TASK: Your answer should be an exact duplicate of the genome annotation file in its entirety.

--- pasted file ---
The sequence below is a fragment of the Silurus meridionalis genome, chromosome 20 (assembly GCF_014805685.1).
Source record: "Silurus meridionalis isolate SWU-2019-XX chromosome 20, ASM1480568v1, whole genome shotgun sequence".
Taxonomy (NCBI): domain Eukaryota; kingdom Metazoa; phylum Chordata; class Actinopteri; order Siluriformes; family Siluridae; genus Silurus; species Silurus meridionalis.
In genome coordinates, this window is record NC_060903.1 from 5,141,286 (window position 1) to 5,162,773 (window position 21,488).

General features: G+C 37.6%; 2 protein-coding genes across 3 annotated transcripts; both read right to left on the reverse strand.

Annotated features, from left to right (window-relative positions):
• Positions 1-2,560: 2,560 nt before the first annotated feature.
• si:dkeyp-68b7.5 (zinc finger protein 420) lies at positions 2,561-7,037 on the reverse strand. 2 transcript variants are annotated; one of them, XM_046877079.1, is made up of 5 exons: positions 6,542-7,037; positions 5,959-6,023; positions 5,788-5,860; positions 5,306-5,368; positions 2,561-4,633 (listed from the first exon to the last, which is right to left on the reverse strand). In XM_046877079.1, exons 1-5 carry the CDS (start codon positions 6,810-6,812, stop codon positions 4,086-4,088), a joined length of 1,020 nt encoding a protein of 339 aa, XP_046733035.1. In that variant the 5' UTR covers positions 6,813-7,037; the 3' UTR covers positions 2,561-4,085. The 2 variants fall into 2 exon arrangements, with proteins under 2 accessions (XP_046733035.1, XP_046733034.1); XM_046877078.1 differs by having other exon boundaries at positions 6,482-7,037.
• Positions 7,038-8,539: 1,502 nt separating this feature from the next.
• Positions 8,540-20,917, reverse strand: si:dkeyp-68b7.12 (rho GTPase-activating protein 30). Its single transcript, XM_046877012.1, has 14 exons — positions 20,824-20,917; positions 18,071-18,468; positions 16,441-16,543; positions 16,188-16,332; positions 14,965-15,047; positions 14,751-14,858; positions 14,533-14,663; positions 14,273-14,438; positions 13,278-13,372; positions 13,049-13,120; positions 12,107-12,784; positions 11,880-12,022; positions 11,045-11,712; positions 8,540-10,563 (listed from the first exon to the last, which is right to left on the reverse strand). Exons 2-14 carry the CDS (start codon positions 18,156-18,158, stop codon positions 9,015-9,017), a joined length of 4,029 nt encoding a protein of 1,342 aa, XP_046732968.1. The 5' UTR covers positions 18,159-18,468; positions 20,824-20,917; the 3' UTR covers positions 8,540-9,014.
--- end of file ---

The sequence below is a fragment of the Silurus meridionalis genome, chromosome 20 (assembly GCF_014805685.1).
Source record: "Silurus meridionalis isolate SWU-2019-XX chromosome 20, ASM1480568v1, whole genome shotgun sequence".
Taxonomy (NCBI): domain Eukaryota; kingdom Metazoa; phylum Chordata; class Actinopteri; order Siluriformes; family Siluridae; genus Silurus; species Silurus meridionalis.
In genome coordinates, this window is record NC_060903.1 from 5,141,286 (window position 1) to 5,162,773 (window position 21,488).

General features: G+C 37.6%; 2 protein-coding genes across 3 annotated transcripts; both read right to left on the reverse strand.

Annotated features, from left to right (window-relative positions):
• Positions 1-2,560: 2,560 nt before the first annotated feature.
• si:dkeyp-68b7.5 (zinc finger protein 420) lies at positions 2,561-7,037 on the reverse strand. 2 transcript variants are annotated; one of them, XM_046877079.1, is made up of 5 exons: positions 6,542-7,037; positions 5,959-6,023; positions 5,788-5,860; positions 5,306-5,368; positions 2,561-4,633 (listed from the first exon to the last, which is right to left on the reverse strand). In XM_046877079.1, exons 1-5 carry the CDS (start codon positions 6,810-6,812, stop codon positions 4,086-4,088), a joined length of 1,020 nt encoding a protein of 339 aa, XP_046733035.1. In that variant the 5' UTR covers positions 6,813-7,037; the 3' UTR covers positions 2,561-4,085. The 2 variants fall into 2 exon arrangements, with proteins under 2 accessions (XP_046733035.1, XP_046733034.1); XM_046877078.1 differs by having other exon boundaries at positions 6,482-7,037.
• Positions 7,038-8,539: 1,502 nt separating this feature from the next.
• Positions 8,540-20,917, reverse strand: si:dkeyp-68b7.12 (rho GTPase-activating protein 30). Its single transcript, XM_046877012.1, has 14 exons — positions 20,824-20,917; positions 18,071-18,468; positions 16,441-16,543; positions 16,188-16,332; positions 14,965-15,047; positions 14,751-14,858; positions 14,533-14,663; positions 14,273-14,438; positions 13,278-13,372; positions 13,049-13,120; positions 12,107-12,784; positions 11,880-12,022; positions 11,045-11,712; positions 8,540-10,563 (listed from the first exon to the last, which is right to left on the reverse strand). Exons 2-14 carry the CDS (start codon positions 18,156-18,158, stop codon positions 9,015-9,017), a joined length of 4,029 nt encoding a protein of 1,342 aa, XP_046732968.1. The 5' UTR covers positions 18,159-18,468; positions 20,824-20,917; the 3' UTR covers positions 8,540-9,014.